9. This looks so fascinating! I’m always looking for road trip ideas from Vegas, so we might have to give this a try. (Although my husband is afraid of heights, so I’ll have to do the driving.)

  10. You find the coolest places. Do you mean ghost town as in haunted? If so, I wouldn’t want to be there at night. πŸ˜‰

  11. Just close your eyes … I’m STILL craving that green chile. Mmmmm.

  12. Christy, I would NEVER drive those roads at night!! So if the sun went down, I’d rather brave the ghosts!

  13. Cool town, though from what you say it is better visited during the day. However the sky must be full of stars at night from what I see in the photos!

  14. I have never heard of Jerome before. Elevation climb? OK. But three fires in a span of 24 years, the largest ghost town, and a mining town? I am not sure how to feel about this place – a ghost miner might come and set where I am at on fire! πŸ™‚

  15. Don’t you love how we like to give US cities a nickname involving a superlative πŸ™‚

  16. Sort of unnecessary — but makes for easier blogging lol

  17. Jerome looks so lovely. I wish I could spend the next few weeks there, rather than studing for exams.

  18. I’m thinking you and I need another little weekend escape and that it should be in the Southwest this time. Sedona? Santa Fe? I mean, really I’m game for anywhere in Arizona or New Mexico, as long as the Jungle Princess and wine are involved =)

  19. Let’s look into Santa Fe! My parentals might be involved… Also, Taos!

  20. I’m glad you enjoyed Jerome, but if you want to drive a scary road, try the Apache trail out of the east side of the Phoenix valley north to Saguaro Lake, then the Jerome road will seem quite tame by comparison. Arizona has lots of great thriller roads like that, and I think we’ve driven most of them. My husband loves to drive these roads–I think its his Swiss ancestry. Once in Crete we were on a road that most car rental companies would not permit their cars to be driven on!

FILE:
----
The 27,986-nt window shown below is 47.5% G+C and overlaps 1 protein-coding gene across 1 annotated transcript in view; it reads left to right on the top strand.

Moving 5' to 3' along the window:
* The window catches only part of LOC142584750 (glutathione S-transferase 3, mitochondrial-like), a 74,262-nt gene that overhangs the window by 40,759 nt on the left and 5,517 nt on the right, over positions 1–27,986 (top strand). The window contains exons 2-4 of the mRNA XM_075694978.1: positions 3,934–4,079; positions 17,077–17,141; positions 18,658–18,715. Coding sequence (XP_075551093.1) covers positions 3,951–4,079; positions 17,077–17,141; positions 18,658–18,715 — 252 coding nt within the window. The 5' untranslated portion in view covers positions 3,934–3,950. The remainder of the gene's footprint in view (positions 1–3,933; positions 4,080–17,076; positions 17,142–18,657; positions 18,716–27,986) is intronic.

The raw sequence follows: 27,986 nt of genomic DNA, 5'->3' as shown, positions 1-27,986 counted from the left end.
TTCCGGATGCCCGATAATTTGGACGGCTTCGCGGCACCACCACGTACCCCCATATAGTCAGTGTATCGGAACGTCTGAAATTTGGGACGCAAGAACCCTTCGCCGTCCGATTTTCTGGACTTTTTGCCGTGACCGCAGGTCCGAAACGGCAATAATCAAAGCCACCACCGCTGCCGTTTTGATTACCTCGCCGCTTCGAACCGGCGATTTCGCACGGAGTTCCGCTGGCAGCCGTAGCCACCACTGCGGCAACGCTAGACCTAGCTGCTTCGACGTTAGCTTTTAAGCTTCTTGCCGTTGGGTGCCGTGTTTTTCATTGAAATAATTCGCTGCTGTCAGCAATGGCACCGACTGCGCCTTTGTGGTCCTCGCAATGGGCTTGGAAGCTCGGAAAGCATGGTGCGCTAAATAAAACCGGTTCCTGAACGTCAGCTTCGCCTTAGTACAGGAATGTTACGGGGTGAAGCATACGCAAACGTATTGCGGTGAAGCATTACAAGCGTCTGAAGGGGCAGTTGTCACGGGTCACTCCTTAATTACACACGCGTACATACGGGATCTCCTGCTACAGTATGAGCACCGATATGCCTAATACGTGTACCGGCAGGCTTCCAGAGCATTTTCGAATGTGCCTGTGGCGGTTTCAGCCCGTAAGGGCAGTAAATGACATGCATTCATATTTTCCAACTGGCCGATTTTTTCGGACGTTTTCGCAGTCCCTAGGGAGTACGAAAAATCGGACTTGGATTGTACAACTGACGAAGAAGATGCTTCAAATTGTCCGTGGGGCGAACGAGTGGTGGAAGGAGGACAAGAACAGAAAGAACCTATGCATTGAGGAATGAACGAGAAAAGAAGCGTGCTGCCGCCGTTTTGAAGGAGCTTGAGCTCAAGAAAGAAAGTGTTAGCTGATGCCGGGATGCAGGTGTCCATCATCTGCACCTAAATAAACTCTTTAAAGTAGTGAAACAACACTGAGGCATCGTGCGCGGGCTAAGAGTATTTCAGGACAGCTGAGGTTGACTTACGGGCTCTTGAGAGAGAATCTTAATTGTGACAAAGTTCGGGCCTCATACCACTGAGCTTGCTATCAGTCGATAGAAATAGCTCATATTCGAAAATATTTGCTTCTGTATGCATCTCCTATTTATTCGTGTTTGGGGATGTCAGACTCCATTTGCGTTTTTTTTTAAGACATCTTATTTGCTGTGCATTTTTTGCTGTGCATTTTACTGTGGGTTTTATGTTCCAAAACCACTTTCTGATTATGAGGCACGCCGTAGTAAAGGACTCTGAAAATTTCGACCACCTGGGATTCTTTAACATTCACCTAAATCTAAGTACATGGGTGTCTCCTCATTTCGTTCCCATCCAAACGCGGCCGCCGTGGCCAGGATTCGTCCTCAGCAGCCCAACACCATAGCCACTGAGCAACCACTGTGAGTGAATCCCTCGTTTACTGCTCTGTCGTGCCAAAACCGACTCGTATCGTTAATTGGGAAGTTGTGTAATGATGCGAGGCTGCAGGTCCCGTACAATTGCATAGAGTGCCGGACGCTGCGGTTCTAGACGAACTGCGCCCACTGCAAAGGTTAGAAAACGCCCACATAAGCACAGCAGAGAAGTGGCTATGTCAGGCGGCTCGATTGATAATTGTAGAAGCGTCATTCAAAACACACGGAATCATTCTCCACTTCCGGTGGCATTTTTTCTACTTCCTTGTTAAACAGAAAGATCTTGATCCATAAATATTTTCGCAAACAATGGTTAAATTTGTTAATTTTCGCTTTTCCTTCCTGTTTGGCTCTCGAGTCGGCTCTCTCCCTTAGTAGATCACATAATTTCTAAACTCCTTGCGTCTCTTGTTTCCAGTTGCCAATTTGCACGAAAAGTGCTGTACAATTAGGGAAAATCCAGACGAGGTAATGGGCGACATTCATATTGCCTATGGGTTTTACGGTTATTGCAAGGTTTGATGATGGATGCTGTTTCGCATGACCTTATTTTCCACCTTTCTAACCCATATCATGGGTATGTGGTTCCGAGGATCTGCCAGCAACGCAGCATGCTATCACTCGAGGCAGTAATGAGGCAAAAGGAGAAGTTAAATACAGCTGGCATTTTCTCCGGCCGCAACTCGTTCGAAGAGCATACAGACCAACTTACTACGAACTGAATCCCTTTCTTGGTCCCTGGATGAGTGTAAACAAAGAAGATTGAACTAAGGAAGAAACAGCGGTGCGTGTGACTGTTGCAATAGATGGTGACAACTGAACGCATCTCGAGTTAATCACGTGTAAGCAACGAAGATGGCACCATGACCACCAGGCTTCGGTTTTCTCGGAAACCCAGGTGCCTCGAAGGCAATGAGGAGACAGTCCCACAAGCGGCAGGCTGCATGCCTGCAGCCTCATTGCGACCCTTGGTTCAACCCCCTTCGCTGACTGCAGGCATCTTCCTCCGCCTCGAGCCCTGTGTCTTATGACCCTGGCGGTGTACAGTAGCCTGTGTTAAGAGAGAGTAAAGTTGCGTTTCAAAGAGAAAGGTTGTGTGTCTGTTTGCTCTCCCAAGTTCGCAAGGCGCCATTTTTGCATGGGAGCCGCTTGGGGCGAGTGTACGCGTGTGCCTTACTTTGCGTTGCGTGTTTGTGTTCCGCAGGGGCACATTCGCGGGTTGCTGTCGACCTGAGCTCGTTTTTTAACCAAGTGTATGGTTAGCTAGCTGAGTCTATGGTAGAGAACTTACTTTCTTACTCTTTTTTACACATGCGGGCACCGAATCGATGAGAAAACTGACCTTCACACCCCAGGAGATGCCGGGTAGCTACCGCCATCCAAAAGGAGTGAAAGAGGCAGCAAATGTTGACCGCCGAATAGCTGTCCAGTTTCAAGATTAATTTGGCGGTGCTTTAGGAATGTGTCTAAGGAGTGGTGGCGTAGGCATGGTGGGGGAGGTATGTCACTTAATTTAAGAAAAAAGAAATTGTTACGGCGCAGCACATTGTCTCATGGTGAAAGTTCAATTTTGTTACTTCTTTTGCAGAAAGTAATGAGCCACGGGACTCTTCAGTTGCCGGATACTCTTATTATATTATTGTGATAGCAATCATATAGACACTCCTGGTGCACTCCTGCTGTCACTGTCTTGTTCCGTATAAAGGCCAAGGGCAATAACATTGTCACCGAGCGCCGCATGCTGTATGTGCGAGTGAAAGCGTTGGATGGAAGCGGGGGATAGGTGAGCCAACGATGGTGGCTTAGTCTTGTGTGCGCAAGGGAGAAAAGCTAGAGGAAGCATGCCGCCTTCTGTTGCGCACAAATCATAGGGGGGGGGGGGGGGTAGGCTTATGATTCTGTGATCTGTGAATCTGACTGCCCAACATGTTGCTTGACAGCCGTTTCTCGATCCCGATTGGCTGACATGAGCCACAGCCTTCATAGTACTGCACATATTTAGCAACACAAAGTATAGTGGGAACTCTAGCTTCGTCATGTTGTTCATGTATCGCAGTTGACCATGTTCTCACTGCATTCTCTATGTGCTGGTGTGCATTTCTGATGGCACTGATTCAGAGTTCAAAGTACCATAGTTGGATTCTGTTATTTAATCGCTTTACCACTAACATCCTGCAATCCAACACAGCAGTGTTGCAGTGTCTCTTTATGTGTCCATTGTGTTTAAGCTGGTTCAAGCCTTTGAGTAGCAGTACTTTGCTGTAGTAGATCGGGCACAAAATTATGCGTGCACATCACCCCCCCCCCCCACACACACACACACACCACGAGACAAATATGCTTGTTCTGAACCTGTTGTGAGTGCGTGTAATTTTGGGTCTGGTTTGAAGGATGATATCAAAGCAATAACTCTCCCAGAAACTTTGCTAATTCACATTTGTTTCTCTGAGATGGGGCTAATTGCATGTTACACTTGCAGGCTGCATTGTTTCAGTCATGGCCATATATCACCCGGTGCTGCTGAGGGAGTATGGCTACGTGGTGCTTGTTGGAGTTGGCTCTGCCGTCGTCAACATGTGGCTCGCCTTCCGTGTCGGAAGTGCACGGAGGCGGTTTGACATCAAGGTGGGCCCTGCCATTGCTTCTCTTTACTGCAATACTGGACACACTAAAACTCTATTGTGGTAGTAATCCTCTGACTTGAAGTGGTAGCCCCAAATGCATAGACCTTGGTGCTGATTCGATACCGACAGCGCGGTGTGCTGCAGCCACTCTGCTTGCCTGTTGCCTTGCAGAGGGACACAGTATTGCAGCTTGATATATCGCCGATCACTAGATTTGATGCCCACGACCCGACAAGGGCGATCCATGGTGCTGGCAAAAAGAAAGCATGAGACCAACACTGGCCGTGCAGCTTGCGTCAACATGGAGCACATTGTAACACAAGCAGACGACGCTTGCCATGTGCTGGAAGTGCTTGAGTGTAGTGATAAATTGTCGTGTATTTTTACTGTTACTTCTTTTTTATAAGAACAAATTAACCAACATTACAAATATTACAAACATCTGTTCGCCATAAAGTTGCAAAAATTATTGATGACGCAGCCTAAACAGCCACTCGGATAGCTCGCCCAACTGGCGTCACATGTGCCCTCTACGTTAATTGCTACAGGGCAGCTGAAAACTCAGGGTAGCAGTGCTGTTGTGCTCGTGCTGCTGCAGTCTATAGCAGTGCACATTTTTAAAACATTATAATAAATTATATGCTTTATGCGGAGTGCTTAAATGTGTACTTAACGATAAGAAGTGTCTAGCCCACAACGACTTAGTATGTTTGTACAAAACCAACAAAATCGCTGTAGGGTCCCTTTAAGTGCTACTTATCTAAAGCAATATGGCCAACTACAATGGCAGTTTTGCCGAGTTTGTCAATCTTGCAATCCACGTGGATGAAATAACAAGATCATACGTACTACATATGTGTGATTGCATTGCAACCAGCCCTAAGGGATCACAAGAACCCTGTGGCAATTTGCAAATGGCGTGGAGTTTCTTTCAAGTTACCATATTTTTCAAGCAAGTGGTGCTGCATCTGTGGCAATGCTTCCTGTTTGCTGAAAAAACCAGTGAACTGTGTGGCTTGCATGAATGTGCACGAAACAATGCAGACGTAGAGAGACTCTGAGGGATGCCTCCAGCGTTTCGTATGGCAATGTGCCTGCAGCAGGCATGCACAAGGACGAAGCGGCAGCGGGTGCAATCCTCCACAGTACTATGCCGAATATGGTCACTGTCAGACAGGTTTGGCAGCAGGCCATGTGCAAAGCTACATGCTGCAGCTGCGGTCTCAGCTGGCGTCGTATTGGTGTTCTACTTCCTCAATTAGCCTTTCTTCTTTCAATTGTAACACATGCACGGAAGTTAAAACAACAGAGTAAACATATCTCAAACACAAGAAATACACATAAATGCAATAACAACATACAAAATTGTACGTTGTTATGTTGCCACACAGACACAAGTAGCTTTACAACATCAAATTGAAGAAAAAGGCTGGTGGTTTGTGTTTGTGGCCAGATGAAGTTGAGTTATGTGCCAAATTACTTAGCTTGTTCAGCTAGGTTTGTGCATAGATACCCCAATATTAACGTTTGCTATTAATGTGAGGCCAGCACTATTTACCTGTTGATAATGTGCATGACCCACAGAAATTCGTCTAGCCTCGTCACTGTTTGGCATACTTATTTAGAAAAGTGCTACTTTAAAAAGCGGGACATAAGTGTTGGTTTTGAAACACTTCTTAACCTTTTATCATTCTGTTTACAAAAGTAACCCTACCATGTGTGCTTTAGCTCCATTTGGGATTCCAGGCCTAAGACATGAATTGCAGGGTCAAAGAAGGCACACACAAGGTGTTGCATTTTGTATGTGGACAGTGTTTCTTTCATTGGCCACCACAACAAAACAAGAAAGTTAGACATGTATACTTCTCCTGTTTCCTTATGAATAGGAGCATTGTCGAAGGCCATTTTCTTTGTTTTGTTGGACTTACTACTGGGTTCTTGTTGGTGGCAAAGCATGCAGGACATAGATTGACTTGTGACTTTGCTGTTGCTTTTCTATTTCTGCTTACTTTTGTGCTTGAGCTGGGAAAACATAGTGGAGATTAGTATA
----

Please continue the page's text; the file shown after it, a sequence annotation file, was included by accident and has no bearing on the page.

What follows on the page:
21. Eee! I have yet to go to a ghost town. I would love to take lots of pictures. Abandoned buildings are the BEST!

  22. Yet another reason I must get to Arizona, sounds like getting there is half the fun.

  23. how fun! it’s been YEARS since i’ve been to a ghost town!

  24. Jerome is cool, isn’t it? I always think the town belongs on a beach, so much so that I find myself looking for the water when I drive through it.

  25. Ryan Anthony says:

    Living in Tucson, I’m half a day away from Jerome, and I’ve been there more than a dozen times, which is not nearly enough. I’m overdue to return; I need a fair companion who will fall in love with the place as I have and doesn’t mind that you don’t walk around Jerome — you hike. You must visit Nellie Bly on Main Street, which is one of the two finest kaleidoscope stores in the world (, and you must dine at The Asylum in the Jerome Grand Hotel ( Check out “Old Jerome” by the late folk singer Kate Wolf (from *The Wild Blows Wild*, 1983), and you’ll want to book a flight. I’ll meet you at Phoenix Sky Harbor Airport.